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Tips for knowing when the blues becomes burnout

PrairieCare mental health experts share tips to recognize, avoid burnout.

Burnout is more than the blues.
Troy Becker / Forum News Service

ROCHESTER — It’s a common New Year’s plan to focus on fitness when the calendar turns over.

It doesn’t hurt to make a commitment to mental fitness as well. Staff and health officials at Minnesota-based PrairieCare have some tips to recharge and build mental fitness.

Self-care is their top tip. That can be anything similar to an Instagram-style evening to yourself with candles and a bath. It can also mean the opposite.

Connecting with other people in meaningful ways can be a form of self care too, said Dr. Joshua Stein, clinical director of the medical office building at PrairieCare.

“It’s not always leaning out, checking out,” he said. “It could be getting back into acting or singing or joining a chorale.”


The key is to identify what helps you mentally recharge and set boundaries to ensure it’s something you can maintain.

Self care, along with a healthy sleep routine, nutrition and exercise are keys to maintaining better mental health, Stein said.

Be patient and kind to others and yourself.

“There’s a lot of expectations from everybody, but we tend to put a lot on ourselves,” Stein said.

Joshua Stein

Pay attention for signs of burnout, Stein said.

It’s not uncommon for people to have less energy and feel blue during the depth of winter. However, knowing when common and natural feelings turn out to be cause for concern about mental health can be tricky.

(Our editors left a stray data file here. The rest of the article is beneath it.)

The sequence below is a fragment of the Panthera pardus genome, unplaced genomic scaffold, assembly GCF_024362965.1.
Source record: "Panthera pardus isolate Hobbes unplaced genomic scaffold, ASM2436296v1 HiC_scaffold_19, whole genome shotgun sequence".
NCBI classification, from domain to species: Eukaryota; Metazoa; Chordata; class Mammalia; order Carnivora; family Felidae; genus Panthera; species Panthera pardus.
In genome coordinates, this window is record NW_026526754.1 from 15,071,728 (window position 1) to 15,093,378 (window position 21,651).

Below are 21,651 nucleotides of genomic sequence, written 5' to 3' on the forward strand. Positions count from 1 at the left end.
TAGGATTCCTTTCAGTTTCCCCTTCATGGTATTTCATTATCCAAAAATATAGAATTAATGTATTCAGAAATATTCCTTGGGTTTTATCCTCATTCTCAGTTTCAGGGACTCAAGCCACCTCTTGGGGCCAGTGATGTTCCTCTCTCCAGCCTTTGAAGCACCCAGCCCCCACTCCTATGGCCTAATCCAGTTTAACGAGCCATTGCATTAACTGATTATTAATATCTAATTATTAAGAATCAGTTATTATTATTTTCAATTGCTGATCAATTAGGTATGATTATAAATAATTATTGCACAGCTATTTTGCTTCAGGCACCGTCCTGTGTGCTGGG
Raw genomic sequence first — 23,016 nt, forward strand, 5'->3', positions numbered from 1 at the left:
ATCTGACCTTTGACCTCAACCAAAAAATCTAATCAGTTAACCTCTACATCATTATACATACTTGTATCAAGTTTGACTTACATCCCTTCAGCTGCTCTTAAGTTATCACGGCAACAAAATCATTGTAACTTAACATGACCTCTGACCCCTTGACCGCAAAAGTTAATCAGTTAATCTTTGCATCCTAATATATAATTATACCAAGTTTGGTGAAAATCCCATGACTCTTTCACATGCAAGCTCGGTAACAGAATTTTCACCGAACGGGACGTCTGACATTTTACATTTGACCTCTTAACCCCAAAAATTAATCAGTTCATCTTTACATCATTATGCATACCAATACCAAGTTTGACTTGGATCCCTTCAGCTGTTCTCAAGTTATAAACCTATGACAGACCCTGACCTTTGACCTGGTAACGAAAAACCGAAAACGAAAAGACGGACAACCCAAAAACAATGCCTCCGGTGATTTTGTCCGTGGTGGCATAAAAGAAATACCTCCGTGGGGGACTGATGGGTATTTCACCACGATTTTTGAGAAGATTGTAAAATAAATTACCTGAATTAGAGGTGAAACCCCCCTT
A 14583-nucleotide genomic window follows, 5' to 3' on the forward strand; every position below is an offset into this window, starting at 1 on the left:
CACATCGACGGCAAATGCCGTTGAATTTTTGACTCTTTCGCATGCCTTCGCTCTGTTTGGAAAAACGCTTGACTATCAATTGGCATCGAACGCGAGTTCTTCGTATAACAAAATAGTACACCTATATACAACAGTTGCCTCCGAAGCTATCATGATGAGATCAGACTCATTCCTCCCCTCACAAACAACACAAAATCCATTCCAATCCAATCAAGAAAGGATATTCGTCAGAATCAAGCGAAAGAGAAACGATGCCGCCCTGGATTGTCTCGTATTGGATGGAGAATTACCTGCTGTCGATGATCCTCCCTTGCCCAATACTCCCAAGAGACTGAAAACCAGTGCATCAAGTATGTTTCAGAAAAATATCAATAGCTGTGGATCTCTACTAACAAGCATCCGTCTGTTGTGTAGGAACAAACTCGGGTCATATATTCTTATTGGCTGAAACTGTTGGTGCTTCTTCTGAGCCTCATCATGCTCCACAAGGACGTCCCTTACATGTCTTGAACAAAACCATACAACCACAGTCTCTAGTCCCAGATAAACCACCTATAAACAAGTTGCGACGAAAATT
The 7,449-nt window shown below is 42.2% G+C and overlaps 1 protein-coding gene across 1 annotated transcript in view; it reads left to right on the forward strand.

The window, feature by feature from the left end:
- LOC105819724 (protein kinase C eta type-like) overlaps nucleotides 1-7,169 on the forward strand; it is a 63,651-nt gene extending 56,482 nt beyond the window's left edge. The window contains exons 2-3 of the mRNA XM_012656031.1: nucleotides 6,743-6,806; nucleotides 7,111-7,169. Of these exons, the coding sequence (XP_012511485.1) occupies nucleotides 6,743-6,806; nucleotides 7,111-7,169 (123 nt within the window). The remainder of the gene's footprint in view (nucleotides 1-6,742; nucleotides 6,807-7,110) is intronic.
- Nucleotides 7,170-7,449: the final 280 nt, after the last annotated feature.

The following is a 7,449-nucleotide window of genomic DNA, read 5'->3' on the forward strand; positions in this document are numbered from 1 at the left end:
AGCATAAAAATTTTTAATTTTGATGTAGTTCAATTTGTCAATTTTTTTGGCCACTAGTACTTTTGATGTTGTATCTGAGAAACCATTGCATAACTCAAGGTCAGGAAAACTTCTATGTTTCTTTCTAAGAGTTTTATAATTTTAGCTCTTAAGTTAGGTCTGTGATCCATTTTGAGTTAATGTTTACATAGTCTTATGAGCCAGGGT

“When is it not just burnout; when does it transition into something more serious?” Stein said. “It’s really hard to put a finger on it.”

There are a couple key signs that you have more than the blues.


“One of the biggest clues would be if you ever feel like completely giving up and just not facing the day,” Stein said.

The second sign is that things you do as self-care have diminishing returns.

“If you’re finding that they become joyless or a hassle or a burden that might be a time to get some support as well,” he said.

Stein also said it’s important to set boundaries around the things that do bring joy or recharge you — those are your wellness non-negotiables.

Finally, don’t be afraid to ask for help. People should reach out to friends and family or set up a mental health screening. Most organizations that offer mental health services, like PrairieCare, offer free screenings.

John Molseed joined the Post Bulletin in 2018. He covers arts, culture, entertainment, nature and other fun stories he's surprised he gets paid to cover. When he's not writing articles about Southeast Minnesota artists and musicians, he's either picking banjo, brewing beer, biking or looking for other hobbies that begin with the letter "b." Readers can reach John at 507-285-7713 or jmolseed@postbulletin.com.
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